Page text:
African Women CEOs Talk About How They Raised $1M In 2021

According to The Big Deal, less than 1% of all VC dollars went toward startups with one or more women founders last year, details investments in Africa. However, on a more positive note – depending on how you look at it, founding teams counting women and men as members raised 17% of VC investments in Africa in 2021.

But the lack of investment in women-founded startups isn’t new.

If we took a look back almost a decade ago – according to Briter Bridges, another publication that tracks VC investments in Africa, only 3% of the total funding raised by startups in Africa since 2013 has gone to all-women co-founded teams.

So despite total funding for women-founded companies reaching $834 million in 2021, according to Partech Africa — a VC firm and data tracker of African investments — and the number of women in venture capital increasing, their representation remains relatively small against male-run startups.

Last year, 11 women-led startups secured over $1M in a single round of funding, a record in Africa. They include Jessica Anuna, founder and CEO, Klasha, Tebogo Mokwena, co-founder and CEO, Akiba Digital, Fara Ashiru Jituboh, co-founder and CEO of Okra.

Jihan Abass, founder and CEO of Lami; Honey Ogundeyi, founder and CEO; and EdukoyaNelly Chatue-Diop, founder and CEO of Ejara are also part of the list.

But at what point did they begin looking for investors for their company?

Speaking to Jessica Anuna, founder of Klasha, [a technology company that allows international merchants to receive payments online in local African currencies]. Jessica “was cognizant that women only received less than 1% of venture funding globally, but that wasn’t at the forefront of my mind as I started my journey or pitched to VCs or angels.

“In fact, it wasn’t something I thought about at all, probably because I was new to raising money and didn’t fully grasp some of the biases that existed.”

“I’ve always been bullish about shipping products that created an impact during my career, so I knew if we had a strong enough product-market fit, we would get funded,” she told TechCrunch.

Asked when she thought it was best to start looking for funding, she admitted that it was “right at the start, our first institutional check was from Techstars in Dubai six months after we started the company. They believed in the team, vision, mission and the opportunity of building streamlined cross-border commerce solutions for African consumers.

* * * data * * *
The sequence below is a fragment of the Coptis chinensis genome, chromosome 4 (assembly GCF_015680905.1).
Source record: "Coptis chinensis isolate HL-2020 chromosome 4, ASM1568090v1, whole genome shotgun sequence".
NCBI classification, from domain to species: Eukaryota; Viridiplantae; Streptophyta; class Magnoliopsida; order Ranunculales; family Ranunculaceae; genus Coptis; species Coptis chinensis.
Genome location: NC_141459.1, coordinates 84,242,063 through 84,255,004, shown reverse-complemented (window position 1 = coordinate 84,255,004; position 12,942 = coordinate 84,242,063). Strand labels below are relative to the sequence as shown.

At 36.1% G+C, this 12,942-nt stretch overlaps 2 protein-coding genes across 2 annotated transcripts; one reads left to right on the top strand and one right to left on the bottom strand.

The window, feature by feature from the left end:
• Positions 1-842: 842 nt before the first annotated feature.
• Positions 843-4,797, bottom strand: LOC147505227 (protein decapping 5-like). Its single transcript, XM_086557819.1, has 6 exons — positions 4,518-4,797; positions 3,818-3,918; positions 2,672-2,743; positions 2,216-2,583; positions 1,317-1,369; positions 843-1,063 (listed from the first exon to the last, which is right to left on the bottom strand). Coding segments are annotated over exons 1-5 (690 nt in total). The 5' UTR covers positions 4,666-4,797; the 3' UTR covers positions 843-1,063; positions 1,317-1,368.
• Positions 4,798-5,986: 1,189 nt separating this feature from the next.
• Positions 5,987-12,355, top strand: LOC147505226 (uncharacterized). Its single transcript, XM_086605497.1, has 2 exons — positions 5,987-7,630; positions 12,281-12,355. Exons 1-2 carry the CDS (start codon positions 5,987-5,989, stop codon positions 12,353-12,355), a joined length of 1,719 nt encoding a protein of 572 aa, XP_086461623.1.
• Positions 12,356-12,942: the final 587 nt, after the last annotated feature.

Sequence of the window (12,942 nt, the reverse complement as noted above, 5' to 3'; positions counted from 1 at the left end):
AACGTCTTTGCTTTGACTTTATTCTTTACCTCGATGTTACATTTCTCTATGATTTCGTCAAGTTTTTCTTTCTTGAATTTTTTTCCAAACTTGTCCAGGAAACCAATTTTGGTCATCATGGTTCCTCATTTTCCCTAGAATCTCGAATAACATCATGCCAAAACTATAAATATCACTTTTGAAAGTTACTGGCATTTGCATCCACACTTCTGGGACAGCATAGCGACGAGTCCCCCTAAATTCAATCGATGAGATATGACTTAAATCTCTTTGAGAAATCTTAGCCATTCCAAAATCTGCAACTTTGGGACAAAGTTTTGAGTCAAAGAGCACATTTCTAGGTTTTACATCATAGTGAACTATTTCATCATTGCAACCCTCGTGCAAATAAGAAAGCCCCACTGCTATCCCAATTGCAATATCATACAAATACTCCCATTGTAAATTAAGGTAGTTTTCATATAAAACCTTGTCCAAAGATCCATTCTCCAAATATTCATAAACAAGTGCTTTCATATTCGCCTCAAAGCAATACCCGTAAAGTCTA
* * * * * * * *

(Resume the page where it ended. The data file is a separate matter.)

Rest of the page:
“The market opportunity was there; e-commerce is less than ten years old in Africa, with a 3% penetration rate and a 27% personal consumption rate in Africa, the second-highest after Asia.

Tebogo Mokwena, CEO, Akiba Digital

Asked the same question, Mokwenda, who owns a  South African-based fintech building an alternative credit scoring infrastructure, told TechCrunch she “only started looking for investors when I had confidence in our business model and needed ​investment to fuel it to scale. It took us two years of bootstrapping to get to a pre-seed ​raise in 2021.”

Convincing investors to back a business is not easy.

But Mokwena told Tech Crunch: “There have been studies that show that women-led businesses perform better than male-led businesses in terms of metrics that matter. However, male-led companies get valued more because of vanity metrics and overall biases that exist.

“This is not a fight I choose to fight, mainly for my sanity, but because most of us (and I mostly speak for myself here) have to conform to speak and portray ourselves in a way that makes us is less threatening to the “bro” culture to be seen in the same light.”

Abbianca Makoni

Abbianca Makoni is a content executive and writer at POCIT! She has years of experience reporting on critical issues affecting diverse communities around the globe.

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